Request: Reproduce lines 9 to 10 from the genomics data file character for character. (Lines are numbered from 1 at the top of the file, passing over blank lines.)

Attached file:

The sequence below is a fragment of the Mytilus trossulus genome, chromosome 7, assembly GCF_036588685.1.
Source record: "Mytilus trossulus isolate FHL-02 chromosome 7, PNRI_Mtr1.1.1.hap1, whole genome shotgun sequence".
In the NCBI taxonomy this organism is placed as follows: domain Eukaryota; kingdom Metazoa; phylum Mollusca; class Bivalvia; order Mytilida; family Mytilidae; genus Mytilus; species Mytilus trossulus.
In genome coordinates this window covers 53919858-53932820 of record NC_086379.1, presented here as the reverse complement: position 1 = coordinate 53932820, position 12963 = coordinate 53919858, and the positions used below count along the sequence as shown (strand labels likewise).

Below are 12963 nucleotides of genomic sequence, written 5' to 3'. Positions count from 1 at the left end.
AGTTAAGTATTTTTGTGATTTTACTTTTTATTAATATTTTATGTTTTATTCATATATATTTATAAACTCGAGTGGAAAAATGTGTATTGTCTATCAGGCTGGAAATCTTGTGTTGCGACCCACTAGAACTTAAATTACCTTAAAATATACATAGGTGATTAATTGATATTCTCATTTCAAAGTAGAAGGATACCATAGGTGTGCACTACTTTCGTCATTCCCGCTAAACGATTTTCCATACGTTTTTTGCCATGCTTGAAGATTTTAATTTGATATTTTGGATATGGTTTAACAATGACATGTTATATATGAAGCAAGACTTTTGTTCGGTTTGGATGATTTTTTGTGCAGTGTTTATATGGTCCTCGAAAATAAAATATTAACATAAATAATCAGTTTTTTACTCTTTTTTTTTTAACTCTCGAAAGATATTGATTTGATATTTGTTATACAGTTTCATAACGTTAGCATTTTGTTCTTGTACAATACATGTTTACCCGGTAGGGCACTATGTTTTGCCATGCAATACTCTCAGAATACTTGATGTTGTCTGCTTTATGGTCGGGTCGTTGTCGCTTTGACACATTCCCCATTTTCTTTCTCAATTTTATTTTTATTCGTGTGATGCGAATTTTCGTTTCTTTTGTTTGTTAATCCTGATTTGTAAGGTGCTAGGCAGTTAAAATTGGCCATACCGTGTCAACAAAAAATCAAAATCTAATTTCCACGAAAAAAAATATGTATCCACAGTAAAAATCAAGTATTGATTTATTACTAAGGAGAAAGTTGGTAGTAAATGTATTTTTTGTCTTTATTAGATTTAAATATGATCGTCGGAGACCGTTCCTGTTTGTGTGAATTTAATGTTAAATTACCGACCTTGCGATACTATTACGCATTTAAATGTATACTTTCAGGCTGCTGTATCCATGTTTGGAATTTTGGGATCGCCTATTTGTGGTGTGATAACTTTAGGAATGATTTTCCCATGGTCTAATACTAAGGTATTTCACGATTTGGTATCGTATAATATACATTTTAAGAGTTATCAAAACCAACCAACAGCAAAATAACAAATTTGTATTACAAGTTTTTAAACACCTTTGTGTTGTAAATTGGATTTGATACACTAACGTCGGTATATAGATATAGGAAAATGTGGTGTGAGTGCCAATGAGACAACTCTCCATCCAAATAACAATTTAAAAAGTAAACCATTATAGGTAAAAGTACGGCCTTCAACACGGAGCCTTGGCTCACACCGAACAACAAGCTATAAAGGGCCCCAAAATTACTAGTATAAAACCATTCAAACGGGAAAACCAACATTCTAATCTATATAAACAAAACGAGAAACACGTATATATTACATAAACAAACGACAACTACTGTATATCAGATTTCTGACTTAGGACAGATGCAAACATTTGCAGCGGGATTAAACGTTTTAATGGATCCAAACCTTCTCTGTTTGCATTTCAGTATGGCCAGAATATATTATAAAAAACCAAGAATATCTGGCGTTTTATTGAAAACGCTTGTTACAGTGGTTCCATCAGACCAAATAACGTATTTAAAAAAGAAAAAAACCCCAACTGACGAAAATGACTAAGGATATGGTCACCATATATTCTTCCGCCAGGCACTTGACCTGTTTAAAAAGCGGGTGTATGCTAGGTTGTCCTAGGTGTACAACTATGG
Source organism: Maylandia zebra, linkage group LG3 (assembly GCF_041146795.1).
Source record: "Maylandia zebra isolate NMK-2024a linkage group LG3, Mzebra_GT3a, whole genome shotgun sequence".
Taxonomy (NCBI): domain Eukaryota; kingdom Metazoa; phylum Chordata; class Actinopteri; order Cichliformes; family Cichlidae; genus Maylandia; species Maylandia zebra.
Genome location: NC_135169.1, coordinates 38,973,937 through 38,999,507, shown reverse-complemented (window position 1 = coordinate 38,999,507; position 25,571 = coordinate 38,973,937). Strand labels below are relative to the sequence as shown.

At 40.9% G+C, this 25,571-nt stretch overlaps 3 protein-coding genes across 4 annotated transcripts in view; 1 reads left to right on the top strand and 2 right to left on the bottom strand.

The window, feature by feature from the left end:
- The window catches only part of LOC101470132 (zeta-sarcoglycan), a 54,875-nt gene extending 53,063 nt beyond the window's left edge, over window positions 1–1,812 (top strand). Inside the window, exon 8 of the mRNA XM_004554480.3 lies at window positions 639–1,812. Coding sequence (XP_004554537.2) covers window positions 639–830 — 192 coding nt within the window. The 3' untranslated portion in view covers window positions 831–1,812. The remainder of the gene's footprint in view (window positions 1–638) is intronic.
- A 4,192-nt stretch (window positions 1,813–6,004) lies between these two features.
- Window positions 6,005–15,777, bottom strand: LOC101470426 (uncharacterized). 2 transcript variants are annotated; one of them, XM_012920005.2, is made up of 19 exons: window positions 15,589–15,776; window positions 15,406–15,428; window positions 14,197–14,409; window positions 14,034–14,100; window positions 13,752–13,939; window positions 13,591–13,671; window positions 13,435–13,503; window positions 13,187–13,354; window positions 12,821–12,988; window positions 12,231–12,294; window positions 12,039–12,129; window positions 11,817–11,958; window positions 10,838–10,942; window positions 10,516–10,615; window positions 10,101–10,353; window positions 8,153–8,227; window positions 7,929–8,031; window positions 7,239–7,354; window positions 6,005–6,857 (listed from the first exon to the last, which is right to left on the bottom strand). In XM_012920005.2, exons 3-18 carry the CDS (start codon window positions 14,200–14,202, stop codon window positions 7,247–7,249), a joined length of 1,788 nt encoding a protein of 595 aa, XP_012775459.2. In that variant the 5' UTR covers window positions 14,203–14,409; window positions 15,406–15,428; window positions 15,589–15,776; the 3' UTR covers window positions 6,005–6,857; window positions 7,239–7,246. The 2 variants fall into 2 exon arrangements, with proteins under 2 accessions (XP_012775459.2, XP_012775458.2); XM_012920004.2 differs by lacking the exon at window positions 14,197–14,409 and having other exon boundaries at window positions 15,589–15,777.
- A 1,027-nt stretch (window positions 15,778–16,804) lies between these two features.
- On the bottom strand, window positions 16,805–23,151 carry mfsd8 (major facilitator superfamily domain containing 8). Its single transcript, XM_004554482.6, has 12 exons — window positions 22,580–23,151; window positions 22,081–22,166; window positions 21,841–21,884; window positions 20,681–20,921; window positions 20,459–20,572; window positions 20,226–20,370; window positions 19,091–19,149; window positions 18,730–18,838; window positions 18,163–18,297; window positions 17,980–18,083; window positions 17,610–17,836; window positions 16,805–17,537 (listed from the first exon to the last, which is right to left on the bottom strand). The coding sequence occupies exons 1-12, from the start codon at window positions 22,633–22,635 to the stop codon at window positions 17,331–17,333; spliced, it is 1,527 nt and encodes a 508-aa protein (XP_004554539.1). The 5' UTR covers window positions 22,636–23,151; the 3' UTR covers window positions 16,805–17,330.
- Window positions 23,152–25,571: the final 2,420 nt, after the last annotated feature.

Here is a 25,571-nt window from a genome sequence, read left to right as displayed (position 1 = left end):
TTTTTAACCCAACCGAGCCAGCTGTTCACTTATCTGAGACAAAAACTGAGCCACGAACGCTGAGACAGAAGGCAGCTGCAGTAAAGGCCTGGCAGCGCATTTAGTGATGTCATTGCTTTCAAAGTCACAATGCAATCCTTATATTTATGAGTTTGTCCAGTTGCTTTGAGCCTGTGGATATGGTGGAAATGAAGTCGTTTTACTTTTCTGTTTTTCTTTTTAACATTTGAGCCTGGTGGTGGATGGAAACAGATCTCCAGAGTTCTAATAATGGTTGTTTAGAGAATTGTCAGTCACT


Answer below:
Taxonomy (NCBI): domain Eukaryota; kingdom Metazoa; phylum Chordata; class Actinopteri; order Cichliformes; family Cichlidae; genus Maylandia; species Maylandia zebra.
Genome location: NC_135169.1, coordinates 38,973,937 through 38,999,507, shown reverse-complemented (window position 1 = coordinate 38,999,507; position 25,571 = coordinate 38,973,937). Strand labels below are relative to the sequence as shown.